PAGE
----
## What is the speed of Earth's rotation?

Because Earth is a solid body, not a liquid or gaseous one, all parts of Earth have to move around the axis a full 360 degrees every day. But, the speed of the planet at its surface depends on how many miles the surface moves in space to complete a 360-degree rotation in 24 hours. Near the equator, it has to travel its full circumference at that latitude which is 2piR, where R is Earth's radius. However, at any other latitude, Earth's circumference decreases by the cosine of the latitude so that you get 2PiR cosine(latitude). You can see this with a piece of string and a globe. At the equator, Earth's circumference is 25,600 miles, and the day is 24 hours long so the speed of rotation is 1070 miles per hour. This decreases by the cosine of your latitude so that at a latitude of 45 degrees, cosine(45) = 0.707 and the speed is 0.707 x 1070 = 755 miles per hour. You can use this formula to find the speed of rotation at any latitude.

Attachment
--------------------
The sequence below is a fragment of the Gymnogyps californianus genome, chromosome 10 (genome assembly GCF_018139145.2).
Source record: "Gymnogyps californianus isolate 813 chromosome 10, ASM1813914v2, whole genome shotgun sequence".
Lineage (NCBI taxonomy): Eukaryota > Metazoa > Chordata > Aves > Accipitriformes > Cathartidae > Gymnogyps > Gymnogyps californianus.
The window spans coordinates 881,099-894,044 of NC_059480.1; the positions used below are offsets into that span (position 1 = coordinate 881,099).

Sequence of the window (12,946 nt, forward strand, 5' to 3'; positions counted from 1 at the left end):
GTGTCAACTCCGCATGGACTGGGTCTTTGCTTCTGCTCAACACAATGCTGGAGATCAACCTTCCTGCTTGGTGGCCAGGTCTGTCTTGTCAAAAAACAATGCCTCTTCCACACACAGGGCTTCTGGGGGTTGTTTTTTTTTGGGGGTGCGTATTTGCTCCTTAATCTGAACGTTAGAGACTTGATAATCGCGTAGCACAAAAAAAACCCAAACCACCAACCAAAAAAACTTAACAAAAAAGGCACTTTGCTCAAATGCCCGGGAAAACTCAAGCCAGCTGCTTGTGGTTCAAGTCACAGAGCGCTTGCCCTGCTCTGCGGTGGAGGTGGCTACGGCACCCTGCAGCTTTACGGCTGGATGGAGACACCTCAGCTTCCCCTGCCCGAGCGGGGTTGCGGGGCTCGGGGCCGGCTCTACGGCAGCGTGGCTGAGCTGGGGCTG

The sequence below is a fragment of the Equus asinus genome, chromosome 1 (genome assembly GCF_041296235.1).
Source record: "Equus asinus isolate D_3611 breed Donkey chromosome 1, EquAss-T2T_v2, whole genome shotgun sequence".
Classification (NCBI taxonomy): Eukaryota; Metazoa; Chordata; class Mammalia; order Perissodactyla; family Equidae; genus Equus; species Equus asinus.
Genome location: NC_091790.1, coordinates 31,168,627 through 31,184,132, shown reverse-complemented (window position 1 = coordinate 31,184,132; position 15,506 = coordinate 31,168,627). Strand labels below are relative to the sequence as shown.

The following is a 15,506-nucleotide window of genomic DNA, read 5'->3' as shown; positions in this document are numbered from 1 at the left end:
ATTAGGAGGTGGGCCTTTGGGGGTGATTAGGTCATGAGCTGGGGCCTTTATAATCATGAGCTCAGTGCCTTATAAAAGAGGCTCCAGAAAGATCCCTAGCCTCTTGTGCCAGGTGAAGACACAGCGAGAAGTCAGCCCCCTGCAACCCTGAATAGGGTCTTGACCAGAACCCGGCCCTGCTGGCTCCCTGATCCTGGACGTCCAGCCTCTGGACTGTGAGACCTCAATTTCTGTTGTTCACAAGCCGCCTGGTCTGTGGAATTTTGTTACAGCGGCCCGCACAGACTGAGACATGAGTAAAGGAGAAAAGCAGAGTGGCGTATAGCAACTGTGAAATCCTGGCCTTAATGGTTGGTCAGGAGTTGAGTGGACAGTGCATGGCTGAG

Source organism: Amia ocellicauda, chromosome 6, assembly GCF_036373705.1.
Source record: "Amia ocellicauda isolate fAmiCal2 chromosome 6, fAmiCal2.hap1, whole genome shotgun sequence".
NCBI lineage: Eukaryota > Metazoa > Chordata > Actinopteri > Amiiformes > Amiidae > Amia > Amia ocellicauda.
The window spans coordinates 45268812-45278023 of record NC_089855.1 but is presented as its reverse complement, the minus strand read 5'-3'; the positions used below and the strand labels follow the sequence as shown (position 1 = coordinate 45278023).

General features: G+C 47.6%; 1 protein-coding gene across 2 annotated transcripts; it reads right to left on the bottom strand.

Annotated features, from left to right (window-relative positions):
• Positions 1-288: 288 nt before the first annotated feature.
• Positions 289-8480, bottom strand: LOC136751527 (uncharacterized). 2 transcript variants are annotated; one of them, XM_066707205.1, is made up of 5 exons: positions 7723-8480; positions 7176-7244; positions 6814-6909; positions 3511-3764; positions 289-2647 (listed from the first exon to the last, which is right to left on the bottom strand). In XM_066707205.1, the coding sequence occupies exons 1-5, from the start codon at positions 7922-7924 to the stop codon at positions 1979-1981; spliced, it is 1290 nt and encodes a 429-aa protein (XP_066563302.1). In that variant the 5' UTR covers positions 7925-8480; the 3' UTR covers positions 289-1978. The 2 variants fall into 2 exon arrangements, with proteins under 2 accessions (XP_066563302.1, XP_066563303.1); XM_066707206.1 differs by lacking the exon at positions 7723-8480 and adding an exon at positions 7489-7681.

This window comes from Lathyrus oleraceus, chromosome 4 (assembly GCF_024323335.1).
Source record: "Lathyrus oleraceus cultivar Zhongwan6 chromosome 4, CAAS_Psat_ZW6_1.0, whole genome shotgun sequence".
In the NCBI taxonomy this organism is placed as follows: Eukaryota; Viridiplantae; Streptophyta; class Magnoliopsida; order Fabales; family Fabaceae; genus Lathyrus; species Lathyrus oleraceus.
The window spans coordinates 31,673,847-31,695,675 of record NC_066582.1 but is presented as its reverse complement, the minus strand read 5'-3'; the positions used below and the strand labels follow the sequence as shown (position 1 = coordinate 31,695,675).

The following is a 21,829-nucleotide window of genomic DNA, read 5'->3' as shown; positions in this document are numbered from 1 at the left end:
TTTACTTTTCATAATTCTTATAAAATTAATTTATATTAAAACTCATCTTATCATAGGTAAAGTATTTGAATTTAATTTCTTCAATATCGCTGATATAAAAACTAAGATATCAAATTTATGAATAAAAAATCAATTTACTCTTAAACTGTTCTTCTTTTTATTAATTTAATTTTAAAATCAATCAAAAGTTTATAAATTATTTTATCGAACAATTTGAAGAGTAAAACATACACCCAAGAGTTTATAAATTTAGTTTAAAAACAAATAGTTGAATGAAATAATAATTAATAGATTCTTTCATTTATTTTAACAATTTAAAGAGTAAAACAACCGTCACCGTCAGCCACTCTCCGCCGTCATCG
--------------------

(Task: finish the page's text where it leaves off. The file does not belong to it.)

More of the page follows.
This answer was updated in 2011. See my books: The Astronomy Cafe (1998) and Back to the Astronomy Cafe (2003) for more FAQs in printed form. Author: Dr. Sten Odenwald, Copyright 2011 Return to Ask the Astronomer